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All of our frames are 100% Hand Made in the USA using the highest quality materials and craftsmanship. Our frames are made of Heat Treated 6061 T6 Aluminum. They feature 3 Position adjustable rear dropouts, that allow you to tune the frame head angle and bottom bracket height to match your riding style. This gives you the choice of how your bike handles. Can you say? THREE FRAMES FOR THE PRICE OF ONE!!!!!!!!
In 1976 Pat Lierley started racing BMX in San Diego, California. Only to stop in 1979 because he was too big to ride an 18” top tube bike. The trophies and stories inspired Pat’s younger brother Lonny Lierley who began racing in 1981. After a few years of watching Lonny ride, Pat developed the desire to ride once again. He was unable to be comfortable on the small bikes that were being made, so Pat decided to design his own BMX frame. His background in manufacturing Alcohol Dragster chassis was used to develop his idea and bring it to life. In December of 1983 “Pro Engineering” was born. A 21.75” top tube frame with a 37” wheelbase was designed to fit his 6’ tall 250 pound build. This frame featured a very strange concept that most people were very confused by, a bolt on rear dropout. This dropout could be changed with additional dropouts to alter the angles of the frame itself. By changing the ¼” thick aluminum dropout you could raise and lower the bottom bracket as well as alter the steering head tube angle. Lonny raced Pat’s “Pro Engineering” frames from 1984 to 1989 when he stopped racing as well. Lonny won a handful of ABA and NBL Nationals along the way. In 1987 a photo of Lonny made BMX Action at an ABA National in Stockton, California. The question was raised; “What kind of frame is that”? Very few “Pro Engineering” frames were ever built.
The concept of the “Bolt on dropout” lay dormant until 2005 when Scott Mitchell (Former R & D guy for SE Racing) redesigned the concept. The use of better technology and a strong mind, Scott perfected the design that once existed only in San Diego. One dropout was now required instead of multiple dropouts. The ability to adjust the dropouts could now be done in 10 minutes.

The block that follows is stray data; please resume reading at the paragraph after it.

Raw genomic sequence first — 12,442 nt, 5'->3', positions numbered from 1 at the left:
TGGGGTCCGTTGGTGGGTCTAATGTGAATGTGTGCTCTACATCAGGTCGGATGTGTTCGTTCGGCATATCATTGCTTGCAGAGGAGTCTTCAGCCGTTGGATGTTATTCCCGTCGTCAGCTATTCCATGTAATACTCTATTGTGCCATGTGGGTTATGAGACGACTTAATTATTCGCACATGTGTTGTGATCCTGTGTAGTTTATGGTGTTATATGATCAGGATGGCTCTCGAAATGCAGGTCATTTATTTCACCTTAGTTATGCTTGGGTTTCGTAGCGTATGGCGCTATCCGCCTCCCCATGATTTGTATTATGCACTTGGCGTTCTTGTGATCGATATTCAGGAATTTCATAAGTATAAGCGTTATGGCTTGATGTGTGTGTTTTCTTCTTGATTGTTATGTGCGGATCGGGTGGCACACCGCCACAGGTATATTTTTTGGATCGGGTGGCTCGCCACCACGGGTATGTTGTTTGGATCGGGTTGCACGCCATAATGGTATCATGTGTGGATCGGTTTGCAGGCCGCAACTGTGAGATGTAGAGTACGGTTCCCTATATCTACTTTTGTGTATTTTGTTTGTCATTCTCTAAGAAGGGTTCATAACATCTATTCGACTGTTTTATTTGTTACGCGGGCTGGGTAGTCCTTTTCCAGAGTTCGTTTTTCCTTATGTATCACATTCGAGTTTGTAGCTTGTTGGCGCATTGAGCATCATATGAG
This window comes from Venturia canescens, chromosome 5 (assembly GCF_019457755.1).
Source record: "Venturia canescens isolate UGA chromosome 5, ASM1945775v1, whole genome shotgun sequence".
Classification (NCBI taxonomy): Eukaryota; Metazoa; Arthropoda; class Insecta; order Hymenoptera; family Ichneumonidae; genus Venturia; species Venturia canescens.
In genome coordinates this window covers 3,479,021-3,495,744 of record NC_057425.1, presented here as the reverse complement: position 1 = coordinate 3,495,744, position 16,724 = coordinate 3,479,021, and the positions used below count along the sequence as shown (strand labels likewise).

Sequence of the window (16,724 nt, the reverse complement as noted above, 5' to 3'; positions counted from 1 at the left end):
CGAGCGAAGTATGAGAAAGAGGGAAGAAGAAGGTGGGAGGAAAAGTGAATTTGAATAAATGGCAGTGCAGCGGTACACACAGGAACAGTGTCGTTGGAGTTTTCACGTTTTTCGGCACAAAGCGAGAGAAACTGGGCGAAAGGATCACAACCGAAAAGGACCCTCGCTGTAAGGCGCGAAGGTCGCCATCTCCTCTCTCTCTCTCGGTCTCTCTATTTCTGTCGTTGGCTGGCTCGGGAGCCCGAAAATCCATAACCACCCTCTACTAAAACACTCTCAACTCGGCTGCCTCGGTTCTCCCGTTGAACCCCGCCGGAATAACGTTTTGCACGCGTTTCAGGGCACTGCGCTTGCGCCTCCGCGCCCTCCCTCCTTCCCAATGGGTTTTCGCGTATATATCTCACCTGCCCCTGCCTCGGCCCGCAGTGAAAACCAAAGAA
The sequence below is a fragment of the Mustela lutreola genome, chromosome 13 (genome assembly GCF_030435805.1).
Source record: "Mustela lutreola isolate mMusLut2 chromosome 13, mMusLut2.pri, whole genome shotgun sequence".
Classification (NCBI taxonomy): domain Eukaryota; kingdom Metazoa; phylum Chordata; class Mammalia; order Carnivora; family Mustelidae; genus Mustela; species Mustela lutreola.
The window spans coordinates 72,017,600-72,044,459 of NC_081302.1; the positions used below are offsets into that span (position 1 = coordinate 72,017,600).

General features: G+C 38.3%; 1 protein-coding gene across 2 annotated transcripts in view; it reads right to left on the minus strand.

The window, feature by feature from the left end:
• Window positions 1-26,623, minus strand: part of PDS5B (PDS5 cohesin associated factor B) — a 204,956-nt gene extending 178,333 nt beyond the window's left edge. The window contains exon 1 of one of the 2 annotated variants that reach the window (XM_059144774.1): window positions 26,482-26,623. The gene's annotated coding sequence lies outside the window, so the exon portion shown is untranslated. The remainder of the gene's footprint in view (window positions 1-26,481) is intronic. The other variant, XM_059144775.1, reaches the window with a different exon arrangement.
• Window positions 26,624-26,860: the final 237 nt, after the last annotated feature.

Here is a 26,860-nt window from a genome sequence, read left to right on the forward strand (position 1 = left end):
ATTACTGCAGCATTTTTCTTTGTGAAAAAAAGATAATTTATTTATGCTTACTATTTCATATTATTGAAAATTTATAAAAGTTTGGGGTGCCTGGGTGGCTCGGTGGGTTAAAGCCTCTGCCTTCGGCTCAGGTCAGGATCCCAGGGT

Scott ran Gunslinger after his initial design until 2008 when he and Lonny Lierley were re-acquainted. In 2008 Lonny was sponsored by a Factory team, which rode Gunslingers. As fate would have it, Lonny was now riding both a cruiser and a 20” Gunslinger, the design concept that his brother Pat had originated. With a past history of being fierce competitors Scott and Lonny quickly began talking about their encounters on the track as well as Scott’s version of the “adjustable dropout”. Lonny found himself quickly in discussion about becoming a partner with Scott. Three months later an investment was made and a partnership was born. Shortly after this partnership was born, Pat Lierley fell ill to Leukemia. It took his life on November 22, 2008.
Unfortunately in 2009, Scott’s son, Colton, began losing interest in the sport of BMX. With Colton being Scott’s main drive to push on with Gunslinger, his interest began to fade. With the passing of Pat, Lonny wanted nothing more than to keep Gunslinger alive. It was agreed upon that Lonny would assume full ownership of Gunslinger in 2010.